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The Ultimate Guide to IT Jobs

The IT sector is the beating heart of the UK and now a major part of everyone’s lives. Everywhere you go, you will see IT in use in some form. A growing industry means demand for professionals is higher than ever. We’ve collated some of the best content to bring you the ultimate guide to the IT sector, all below for you to read.


Chapter 1: How to tackle the Cyber Security shortage challenges
Chapter 2: Q2 IT sector Roundup and FAQs
Chapter 3: “Don’t touch the firewall, you’ll get burnt…” – Top 8 IT qualifications for 2017
Chapter 4: Heat’s Essential Top 10 IT Events
Chapter 5: Industry Insights: IT Entrepreneur Paul Targett

IT jobs

Chapter 1:

 How to tackle the Cyber Security shortage challenges


We are now 22 years on from the birth of the Internet; in that time it has become an immeasurably important tool for both business and personal life. In 1995, just 1% of the world’s population was online but now it’s over 40% and at the time of writing this article there are 3.7 billion people using the internet.

We are in an increasingly connected world but one that is equally vulnerable to exploitation, with everything from the metrics our smart watches collect and the GPS data our phone records to the bank details that are stored online – all of which are readily accessible for those with the technical know-how to break through the security systems designed to prevent them from doing so; we have, of course, entered the realm of cyber security.

According to recently conducted global survey by Indeed, for every three cyber security jobs advertised there was only one person capable of filling the role. These findings are similar to those conducted elsewhere. The Information Systems Audit and Control Association (ISACA), for instance, predicted that by 2019 there will be a shortage of two million cyber security professionals globally.

So the question that is constantly being asked is how can the gap between supply and demand be met?

An obvious argument is the need to educate people on the very real dangers that come with being online; rather, the way in which people interact with various third parties online. Too many people regard the cyber threat as something that only happens to national and multi-national organisations, such as banks and telecoms companies. But everyone and anyone can be a target of cyber attack.

Then there is the argument that programming and coding skills need to be taught to children as young as five years old in a bid to develop the next generation of workers and provide them with the skills needed to plug the gaps that will exist in the future.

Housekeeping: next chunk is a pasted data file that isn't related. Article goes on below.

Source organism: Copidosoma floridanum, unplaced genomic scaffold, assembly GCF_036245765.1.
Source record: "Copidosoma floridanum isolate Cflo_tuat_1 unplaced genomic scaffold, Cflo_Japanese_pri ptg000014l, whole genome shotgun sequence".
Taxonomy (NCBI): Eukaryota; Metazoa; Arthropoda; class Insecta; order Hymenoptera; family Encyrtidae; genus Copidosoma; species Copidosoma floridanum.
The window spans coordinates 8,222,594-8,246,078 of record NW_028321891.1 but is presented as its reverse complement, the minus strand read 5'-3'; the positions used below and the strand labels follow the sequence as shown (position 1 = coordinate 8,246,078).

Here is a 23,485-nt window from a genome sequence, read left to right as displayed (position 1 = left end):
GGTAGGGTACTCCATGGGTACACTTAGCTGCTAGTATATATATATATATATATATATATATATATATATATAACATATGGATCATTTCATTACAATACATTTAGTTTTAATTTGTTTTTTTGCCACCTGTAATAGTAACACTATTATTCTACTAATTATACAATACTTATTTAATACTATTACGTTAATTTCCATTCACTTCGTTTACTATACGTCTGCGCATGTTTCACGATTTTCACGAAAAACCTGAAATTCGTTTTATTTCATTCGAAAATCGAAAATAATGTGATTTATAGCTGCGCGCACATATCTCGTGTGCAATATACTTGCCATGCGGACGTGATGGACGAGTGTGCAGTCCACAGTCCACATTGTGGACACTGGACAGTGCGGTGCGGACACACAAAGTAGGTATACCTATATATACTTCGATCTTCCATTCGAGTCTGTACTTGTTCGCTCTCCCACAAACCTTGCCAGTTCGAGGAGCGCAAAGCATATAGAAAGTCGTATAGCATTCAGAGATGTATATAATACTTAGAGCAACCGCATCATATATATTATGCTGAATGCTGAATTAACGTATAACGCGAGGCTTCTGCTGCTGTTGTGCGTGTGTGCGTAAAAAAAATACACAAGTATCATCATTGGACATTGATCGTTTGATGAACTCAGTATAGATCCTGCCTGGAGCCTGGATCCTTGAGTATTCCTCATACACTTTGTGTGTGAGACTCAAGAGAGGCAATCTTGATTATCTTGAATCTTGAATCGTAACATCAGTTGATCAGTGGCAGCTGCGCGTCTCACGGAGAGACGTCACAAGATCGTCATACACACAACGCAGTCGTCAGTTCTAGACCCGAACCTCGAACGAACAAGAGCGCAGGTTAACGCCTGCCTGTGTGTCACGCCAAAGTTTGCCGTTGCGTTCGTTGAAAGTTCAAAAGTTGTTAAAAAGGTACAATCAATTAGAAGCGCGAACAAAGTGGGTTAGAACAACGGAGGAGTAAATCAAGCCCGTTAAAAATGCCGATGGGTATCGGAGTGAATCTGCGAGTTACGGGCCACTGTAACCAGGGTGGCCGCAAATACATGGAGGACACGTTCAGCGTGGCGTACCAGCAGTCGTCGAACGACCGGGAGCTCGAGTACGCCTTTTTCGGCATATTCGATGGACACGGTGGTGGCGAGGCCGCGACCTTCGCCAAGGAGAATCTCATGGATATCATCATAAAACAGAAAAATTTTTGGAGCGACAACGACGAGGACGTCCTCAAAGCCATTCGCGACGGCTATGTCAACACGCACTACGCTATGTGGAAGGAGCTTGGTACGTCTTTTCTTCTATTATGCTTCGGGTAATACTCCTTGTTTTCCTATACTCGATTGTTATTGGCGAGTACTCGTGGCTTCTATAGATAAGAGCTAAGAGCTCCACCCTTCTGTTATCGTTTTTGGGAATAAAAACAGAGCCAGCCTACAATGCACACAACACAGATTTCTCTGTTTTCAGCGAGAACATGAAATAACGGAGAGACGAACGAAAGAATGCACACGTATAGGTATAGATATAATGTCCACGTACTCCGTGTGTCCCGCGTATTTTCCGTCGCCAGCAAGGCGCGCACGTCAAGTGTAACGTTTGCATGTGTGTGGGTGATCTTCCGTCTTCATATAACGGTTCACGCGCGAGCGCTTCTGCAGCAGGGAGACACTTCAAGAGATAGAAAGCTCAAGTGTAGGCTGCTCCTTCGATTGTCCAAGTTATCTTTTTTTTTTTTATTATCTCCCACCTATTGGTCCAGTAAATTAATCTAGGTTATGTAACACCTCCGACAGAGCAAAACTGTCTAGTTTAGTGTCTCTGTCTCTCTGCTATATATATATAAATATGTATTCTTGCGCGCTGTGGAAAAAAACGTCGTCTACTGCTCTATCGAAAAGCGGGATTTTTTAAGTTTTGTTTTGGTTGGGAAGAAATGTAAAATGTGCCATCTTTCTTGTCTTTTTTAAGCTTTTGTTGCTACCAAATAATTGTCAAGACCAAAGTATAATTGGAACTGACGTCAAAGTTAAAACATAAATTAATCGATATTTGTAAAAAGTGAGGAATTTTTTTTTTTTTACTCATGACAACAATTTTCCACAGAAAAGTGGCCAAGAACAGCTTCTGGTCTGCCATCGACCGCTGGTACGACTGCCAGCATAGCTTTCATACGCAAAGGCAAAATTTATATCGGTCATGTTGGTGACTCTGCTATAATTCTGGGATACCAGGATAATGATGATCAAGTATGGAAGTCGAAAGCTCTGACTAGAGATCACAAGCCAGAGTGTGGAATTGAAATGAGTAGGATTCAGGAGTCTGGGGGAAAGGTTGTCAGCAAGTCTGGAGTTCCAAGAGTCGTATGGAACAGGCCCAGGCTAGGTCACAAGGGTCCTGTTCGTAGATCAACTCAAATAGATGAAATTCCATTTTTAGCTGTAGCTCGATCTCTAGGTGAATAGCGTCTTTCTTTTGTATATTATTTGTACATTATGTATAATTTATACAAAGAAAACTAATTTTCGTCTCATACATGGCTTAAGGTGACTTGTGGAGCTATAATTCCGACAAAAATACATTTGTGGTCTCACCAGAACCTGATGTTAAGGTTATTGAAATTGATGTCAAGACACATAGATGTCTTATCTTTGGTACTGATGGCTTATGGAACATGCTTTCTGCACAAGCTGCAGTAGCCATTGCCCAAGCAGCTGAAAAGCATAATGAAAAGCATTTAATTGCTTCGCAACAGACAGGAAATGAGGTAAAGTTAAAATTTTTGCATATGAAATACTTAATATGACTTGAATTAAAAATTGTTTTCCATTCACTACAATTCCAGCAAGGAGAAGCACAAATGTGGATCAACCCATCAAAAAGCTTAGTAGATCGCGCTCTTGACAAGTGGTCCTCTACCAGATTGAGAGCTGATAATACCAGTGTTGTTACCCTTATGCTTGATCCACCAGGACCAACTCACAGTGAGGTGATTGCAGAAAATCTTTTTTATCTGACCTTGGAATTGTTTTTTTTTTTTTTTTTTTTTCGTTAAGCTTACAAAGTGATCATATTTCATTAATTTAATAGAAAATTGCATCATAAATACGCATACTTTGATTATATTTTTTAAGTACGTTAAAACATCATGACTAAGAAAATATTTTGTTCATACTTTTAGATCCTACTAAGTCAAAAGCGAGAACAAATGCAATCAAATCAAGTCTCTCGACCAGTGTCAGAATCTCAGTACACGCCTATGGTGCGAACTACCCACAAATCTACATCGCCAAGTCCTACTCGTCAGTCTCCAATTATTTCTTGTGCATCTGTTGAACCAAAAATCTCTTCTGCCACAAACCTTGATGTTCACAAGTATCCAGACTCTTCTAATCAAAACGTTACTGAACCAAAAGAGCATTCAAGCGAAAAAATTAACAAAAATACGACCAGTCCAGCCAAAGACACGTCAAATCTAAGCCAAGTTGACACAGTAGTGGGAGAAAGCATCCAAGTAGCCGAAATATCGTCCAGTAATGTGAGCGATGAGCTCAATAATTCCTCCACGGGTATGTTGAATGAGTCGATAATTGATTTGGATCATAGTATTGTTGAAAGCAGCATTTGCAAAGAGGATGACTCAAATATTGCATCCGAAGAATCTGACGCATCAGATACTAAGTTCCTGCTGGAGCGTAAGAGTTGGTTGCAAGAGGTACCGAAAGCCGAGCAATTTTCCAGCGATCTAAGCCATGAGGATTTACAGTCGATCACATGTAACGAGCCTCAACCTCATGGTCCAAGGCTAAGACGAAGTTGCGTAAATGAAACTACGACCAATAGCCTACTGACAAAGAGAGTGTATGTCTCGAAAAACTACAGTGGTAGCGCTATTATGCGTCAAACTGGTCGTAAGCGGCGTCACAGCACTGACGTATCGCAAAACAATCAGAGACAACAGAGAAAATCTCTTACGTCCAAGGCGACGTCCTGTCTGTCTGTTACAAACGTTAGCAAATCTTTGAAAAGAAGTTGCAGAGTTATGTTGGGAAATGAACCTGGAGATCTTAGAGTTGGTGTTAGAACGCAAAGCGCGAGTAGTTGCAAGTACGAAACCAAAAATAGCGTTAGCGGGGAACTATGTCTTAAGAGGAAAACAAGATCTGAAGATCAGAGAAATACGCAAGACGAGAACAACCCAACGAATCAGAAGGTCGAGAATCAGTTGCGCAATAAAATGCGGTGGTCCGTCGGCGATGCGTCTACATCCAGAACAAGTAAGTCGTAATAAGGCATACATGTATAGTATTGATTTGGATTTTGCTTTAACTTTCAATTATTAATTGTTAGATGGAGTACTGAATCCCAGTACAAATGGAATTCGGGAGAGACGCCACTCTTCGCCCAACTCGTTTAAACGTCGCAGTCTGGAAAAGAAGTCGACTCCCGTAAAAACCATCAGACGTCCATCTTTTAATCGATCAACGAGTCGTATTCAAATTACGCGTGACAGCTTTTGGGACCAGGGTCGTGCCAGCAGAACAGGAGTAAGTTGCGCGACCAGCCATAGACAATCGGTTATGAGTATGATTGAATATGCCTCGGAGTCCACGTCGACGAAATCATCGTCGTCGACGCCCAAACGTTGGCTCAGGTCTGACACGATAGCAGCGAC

Of course, if companies cannot find cyber security professionals that are sorely needed they will be at increased risk from hackers looking to steal confidential data and disrupt services. This was the case with TalkTalk who reportedly suffered costs of £60 million as a result of a cyber attack, not to mention (some might say) irreparable damage to their reputation and brand. And it seems such attacks are not only increasing in frequency, they are doing so in terms of severity too.

In May 2017, a worldwide cyber attack with the name ‘WannaCry’ targeted computers running Microsoft’s Windows operating system. Within a day of releasing the virus over people in over 150 countries were reporting to have been infected.

The virus itself was relatively simple, but had a devastating effect to the computers infected with many businesses hit including the NHS. The media attention given to this one attack alone highlighted not just the limited services the NHS was able to provide until the virus had been dealt with but also its vulnerability to such attacks.

With incidences like this, one can see why there is such a high demand for cyber security professionals. But there is also the question of ‘image’ that needs to be addressed too – a rebrand, as it were, may be needed to attract people into the profession.

Indeed, with the rise of titan companies such as Google and Facebook Tech now becoming ‘sexy’, why can’t that also be the case for cyber security? It’s an enormous job that is hugely sought after, but currently there is a stigma to ‘nerd culture’. Yet, these are the people with the skills and passion for technology that should be encouraged and nurtured.